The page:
The Rochester Association for Film Arts and Sciences presents a short script competition open to all residents of upstate NY. Enter to win one of three copies of FINAL DRAFT, as well as a table reading of your script by experienced actors before a live audience.
This is a great opportunity to hear your work and the scripts of other writers performed by dedicated actors!
Write something new, or fix up a screenplay you’ve had in the drawer. But don’t delay! Deadline for entry is February 28. Table reading will be scheduled for an evening in April.
AWARDS AND PRIZES
Each screenplay submitted will receive a written critique of their work. First, second, and third place winners will have their screenplays presented at a public table read at the Wegmans Magic Spell Theater at the Rochester Institute of Technology. In addition, the three winners will receive a copy of Final Draft 11.
The cost for each entry is $25. Proceeds go to Rochester Association for Film Arts and Sciences, a not for profit educational corporation run entirely by volunteers.
For more about the Rochester Association for Film Arts and Sciences, visit http://rafasny.org
RAFAS is an educational organization, and we believe in sharing our knowledge with those interested in all aspects of filmmaking. Through the Rochester Writers Workshop, we meet with writers and discuss screenwriting in depth. If you are in the Rochester area, come to one of our Wednesday night meetings! Details are at http://rwwny.org
There’s a new podcast about screenwriting. It’s short and sweet. I’m recommending Episode 5, as it’s about choice. Co-host C. Robert Cargill (Doctor Strange) talks about how to zero in on the best story you can tell, whether you start with a plot idea or a character. And of course the resulting story hinges on the choices a character makes.
Michael Arndt is the Oscar-winning screenwriter for Little Miss Sunshine and Toy Story 3. In this 8 minute video, he talks about the challenges of starting a screenplay, akin to climbing a mountain. Terrific break-down!
“The final stage of the action should go all out, with the protagonist drawing on every resource they have to escape — or defeat — the Threat, which responds by attacking with a viciousness we haven’t seen before.”
Empire Magazine has a pretty terrific podcast, as I’ve just discovered. And one thing they’re making a habit of is long-form interviews with writer/director Christopher McQuarrie.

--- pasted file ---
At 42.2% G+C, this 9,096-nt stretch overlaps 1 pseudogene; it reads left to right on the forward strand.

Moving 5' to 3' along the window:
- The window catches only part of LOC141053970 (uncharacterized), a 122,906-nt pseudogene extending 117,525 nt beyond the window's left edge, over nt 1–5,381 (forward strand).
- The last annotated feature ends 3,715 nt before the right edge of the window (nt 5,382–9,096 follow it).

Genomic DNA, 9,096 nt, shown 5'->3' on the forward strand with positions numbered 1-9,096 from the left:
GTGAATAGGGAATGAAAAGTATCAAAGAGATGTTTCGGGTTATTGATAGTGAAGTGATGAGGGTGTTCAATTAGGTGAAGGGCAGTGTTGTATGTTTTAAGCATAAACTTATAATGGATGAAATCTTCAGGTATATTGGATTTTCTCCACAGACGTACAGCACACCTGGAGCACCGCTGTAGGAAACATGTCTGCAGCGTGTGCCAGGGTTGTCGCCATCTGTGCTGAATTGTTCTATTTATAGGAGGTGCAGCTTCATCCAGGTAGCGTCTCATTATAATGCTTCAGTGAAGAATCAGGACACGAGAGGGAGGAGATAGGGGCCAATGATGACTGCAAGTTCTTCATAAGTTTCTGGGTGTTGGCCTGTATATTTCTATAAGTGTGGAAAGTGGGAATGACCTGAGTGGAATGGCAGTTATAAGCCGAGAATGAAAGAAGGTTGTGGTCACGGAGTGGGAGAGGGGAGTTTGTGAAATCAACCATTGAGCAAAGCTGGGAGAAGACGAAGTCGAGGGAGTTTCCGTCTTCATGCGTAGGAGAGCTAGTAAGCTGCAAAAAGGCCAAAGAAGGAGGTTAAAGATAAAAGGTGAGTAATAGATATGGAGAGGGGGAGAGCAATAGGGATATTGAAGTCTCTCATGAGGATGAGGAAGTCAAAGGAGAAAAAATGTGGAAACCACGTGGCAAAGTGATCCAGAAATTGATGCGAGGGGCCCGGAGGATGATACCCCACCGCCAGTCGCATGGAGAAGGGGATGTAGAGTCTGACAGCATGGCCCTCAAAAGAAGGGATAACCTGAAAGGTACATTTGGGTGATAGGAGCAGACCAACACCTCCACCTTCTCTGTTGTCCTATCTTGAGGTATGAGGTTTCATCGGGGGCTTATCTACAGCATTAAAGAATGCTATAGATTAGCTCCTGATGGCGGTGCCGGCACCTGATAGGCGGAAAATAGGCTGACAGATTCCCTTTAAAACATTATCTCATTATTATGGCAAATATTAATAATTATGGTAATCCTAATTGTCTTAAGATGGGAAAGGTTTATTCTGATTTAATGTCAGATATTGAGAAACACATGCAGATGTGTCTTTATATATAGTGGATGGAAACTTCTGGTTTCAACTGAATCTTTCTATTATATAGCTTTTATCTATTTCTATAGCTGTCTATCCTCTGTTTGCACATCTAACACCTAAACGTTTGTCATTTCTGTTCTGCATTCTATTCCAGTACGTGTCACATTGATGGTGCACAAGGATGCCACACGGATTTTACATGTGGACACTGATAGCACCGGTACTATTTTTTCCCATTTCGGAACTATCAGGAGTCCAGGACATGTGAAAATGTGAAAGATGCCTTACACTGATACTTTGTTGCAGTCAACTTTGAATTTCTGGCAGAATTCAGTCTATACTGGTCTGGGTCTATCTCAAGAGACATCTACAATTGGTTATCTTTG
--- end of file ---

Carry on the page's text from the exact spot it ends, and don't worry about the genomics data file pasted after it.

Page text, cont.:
You can listen to him discuss (at length) the making of Mission Impossible: Fallout for nearly 6 hours! Most of it is gold. These were two separate interviews, so I forgive him for repeating one or two stories.
From a screenwriting point of view, it’s interesting to discover how much they back into, based on the globe-trotting action set-pieces. For example, they knew they wanted a helicopter chase. They found a country that would let them do it, then they came up with a plot reason for the characters to be there. So the screenplay was secondary to the locations.
McQuarrie’s approach to the villain was similar. Find out what he wanted him to do, then write the plot and motivations to support the end result. Not always the way screenwriters work.
Don’t get carried away with description. Remember, a page should equal about a minute of screen time. If you have a lot of action, be economical with how you describe it, and break up the key moments into new paragraphs.
Also, don’t let those characters monologue too often. There’s a difference between the style of speech in plays and movies.
Each of your characters should have a unique way of talking. Writing a British character? Get the language right! Here in the USA, we might say elevator, apartment, and flashlight, but across the pond it’s lift, flat, and torch. This video from Vanity Fair gets into some other saucy slang: